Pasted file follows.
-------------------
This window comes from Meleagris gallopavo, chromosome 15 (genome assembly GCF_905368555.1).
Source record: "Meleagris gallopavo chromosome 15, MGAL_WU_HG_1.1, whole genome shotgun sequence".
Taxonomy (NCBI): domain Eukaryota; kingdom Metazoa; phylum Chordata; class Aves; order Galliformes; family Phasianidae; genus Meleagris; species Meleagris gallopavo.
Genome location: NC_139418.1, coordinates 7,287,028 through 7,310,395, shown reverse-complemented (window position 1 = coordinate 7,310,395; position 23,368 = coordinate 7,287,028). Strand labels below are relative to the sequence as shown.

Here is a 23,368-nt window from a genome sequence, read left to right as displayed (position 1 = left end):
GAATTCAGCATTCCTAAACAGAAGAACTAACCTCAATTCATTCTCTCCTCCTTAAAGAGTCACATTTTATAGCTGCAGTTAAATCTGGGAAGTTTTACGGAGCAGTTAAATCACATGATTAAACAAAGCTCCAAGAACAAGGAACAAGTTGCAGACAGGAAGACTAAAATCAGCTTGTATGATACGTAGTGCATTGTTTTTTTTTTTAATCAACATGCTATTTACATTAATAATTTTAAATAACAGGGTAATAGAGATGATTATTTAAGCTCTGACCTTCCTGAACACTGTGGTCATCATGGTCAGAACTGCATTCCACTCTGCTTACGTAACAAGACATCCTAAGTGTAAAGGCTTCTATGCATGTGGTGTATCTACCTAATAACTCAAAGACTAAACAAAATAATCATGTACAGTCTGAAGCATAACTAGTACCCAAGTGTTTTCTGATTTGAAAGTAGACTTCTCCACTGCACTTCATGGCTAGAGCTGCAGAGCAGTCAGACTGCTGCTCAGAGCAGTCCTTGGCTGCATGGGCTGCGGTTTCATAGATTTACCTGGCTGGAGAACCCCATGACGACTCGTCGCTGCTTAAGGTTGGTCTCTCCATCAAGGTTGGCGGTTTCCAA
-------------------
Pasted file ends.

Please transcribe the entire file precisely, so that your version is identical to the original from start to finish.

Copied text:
This window comes from Meleagris gallopavo, chromosome 15 (genome assembly GCF_905368555.1).
Source record: "Meleagris gallopavo chromosome 15, MGAL_WU_HG_1.1, whole genome shotgun sequence".
Taxonomy (NCBI): domain Eukaryota; kingdom Metazoa; phylum Chordata; class Aves; order Galliformes; family Phasianidae; genus Meleagris; species Meleagris gallopavo.
Genome location: NC_139418.1, coordinates 7,287,028 through 7,310,395, shown reverse-complemented (window position 1 = coordinate 7,310,395; position 23,368 = coordinate 7,287,028). Strand labels below are relative to the sequence as shown.

Here is a 23,368-nt window from a genome sequence, read left to right as displayed (position 1 = left end):
GAATTCAGCATTCCTAAACAGAAGAACTAACCTCAATTCATTCTCTCCTCCTTAAAGAGTCACATTTTATAGCTGCAGTTAAATCTGGGAAGTTTTACGGAGCAGTTAAATCACATGATTAAACAAAGCTCCAAGAACAAGGAACAAGTTGCAGACAGGAAGACTAAAATCAGCTTGTATGATACGTAGTGCATTGTTTTTTTTTTTAATCAACATGCTATTTACATTAATAATTTTAAATAACAGGGTAATAGAGATGATTATTTAAGCTCTGACCTTCCTGAACACTGTGGTCATCATGGTCAGAACTGCATTCCACTCTGCTTACGTAACAAGACATCCTAAGTGTAAAGGCTTCTATGCATGTGGTGTATCTACCTAATAACTCAAAGACTAAACAAAATAATCATGTACAGTCTGAAGCATAACTAGTACCCAAGTGTTTTCTGATTTGAAAGTAGACTTCTCCACTGCACTTCATGGCTAGAGCTGCAGAGCAGTCAGACTGCTGCTCAGAGCAGTCCTTGGCTGCATGGGCTGCGGTTTCATAGATTTACCTGGCTGGAGAACCCCATGACGACTCGTCGCTGCTTAAGGTTGGTCTCTCCATCAAGGTTGGCGGTTTCCAA